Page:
Last updated: Apr 27, 2008
It's easy to "catastrophize." Insomnia produces a sense of hopelessness.
When insomnia first surfaces, most people assume their problem is a temporary nuisance. As it continues, many wonder when (or if) they'll ever sleep soundly again.

Short-term vs. chronic insomnia
If pain, illness, or hormonal changes are behind your tossing and turning, chances are you will be able to sleep again once those issues are resolved. But sometimes transient bouts of insomnia become real problems of their own, especially if you've developed anxiety or fear about going to bed and being unable to sleep.

Chronic stress, bad sleep hygiene, or circadian rhythm problems can also trigger insomnia that won't go away easily. In these cases you'll need to make significant changes in your lifestyle and sleep habits—and the longer it goes on, the harder your problem will be to control.

"The biggest health risks for insomniacs, if they're not treated within six months, are mental illness and alcohol abuse," says Ralph Downey III, PhD, director of the Sleep Disorders Center at Loma Linda University in California. "Our rule of thumb here is that when someone comes in with insomnia, we jump on it because we know it will get worse."

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Why you catastrophize at 3 a.m.
Insomnia fuels a cycle of anxiety. Say, for example, you're worried about losing your job. You go to bed, but toss and turn for an hour. At 3 a.m. you wake up, your mind racing with nervous thoughts about work.

Your anxiety quickly spreads to other areas: a nine o'clock doctor's appointment, the pants you forgot at the dry cleaners, and the presentation you're going to blow if you don't get some sleep. Ominous thoughts fill your head: "This is awful.... I can't afford this.... I'm going to be a wreck tomorrow." After a few nights of this repeated inner dialogue, you start dreading any time in bed at all.

"Insomniacs anticipate problems with sleep," says Kenneth Lichstein, PhD, director of the Sleep Research Project in the psychology department at the University of Alabama in Tuscaloosa. "Even before they lie down at night, those worrisome thoughts are already there."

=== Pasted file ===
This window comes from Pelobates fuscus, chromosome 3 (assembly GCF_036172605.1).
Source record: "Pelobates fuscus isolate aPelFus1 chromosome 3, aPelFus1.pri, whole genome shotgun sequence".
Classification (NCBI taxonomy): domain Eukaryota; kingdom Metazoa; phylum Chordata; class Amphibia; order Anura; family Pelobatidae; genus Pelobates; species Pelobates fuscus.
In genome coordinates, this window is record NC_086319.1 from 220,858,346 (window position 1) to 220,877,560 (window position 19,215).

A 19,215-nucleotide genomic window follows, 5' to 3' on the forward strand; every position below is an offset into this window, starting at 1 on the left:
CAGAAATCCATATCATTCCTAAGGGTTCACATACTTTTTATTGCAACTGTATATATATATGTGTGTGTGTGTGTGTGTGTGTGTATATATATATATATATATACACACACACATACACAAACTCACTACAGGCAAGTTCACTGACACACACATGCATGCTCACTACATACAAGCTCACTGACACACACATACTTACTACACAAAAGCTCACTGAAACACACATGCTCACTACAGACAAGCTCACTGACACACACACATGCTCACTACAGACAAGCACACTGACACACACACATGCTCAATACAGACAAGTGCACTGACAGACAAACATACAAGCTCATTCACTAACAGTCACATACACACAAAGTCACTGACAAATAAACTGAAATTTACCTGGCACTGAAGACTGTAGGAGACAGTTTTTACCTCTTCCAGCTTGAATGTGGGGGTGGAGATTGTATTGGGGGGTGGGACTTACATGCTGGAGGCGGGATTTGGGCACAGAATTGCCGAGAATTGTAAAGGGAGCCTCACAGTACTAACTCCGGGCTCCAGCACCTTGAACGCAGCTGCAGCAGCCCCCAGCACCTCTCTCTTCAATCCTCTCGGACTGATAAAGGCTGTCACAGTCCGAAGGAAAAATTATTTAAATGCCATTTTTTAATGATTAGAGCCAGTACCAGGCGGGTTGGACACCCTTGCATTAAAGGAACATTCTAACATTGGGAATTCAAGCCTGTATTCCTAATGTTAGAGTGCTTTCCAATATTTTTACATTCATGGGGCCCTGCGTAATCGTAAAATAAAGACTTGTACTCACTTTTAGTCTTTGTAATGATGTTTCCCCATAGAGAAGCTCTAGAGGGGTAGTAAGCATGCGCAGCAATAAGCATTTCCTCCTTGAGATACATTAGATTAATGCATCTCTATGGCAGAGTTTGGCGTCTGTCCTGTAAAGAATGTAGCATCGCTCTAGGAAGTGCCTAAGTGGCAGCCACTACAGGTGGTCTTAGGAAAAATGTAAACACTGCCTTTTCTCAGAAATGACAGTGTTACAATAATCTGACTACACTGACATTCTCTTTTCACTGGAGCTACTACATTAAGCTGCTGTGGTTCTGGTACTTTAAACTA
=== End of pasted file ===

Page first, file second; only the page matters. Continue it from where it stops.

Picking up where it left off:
Stressing over what will happen if you don't get some sleep feeds right into the loop. Specialists call this catastrophizing.

"Patients adhere to the belief that if they don't sleep, tomorrow will be terrible," says Dr. Downey. "It's very much 'all or none' thinking. It's almost a sense of learned hopelessness."

Anticipating such disaster is called cognitive distortion, because it's so unrealistic. "Occasionally patients come in literally thinking they're going to die," says Michael J. Sateia, MD, professor of psychiatry and chief of sleep medicine at Dartmouth Medical School in Lebanon, N.H. "There is no way you're going to power down and drift off to sleep if that's what's racing through your mind. You might as well put a gun to your head and say, 'Now go to sleep.'"

Anxieties also become more exaggerated during the night for people with sleep problems, says Dr. Sateia. "The relative isolation, quiet, and absence of distractions are probably the big factor here," he adds. "During the day, we can use a variety of strategies to modulate these concerns, including taking direct action to address them. Lying in bed in a dark room, they become overwhelming and inescapable."

Learning to cope with negative thoughts
This is precisely why you shouldn't lie in bed all night waiting to fall asleep, experts agree. It's important to get up and do something else, in another room, until you're truly sleepy, and to keep negative thoughts and worries out of the bedroom.

If your middle-of-the-night anxiety becomes too much to overcome on your own, cognitive-behavioral therapy sessions may help you find strategies to cope.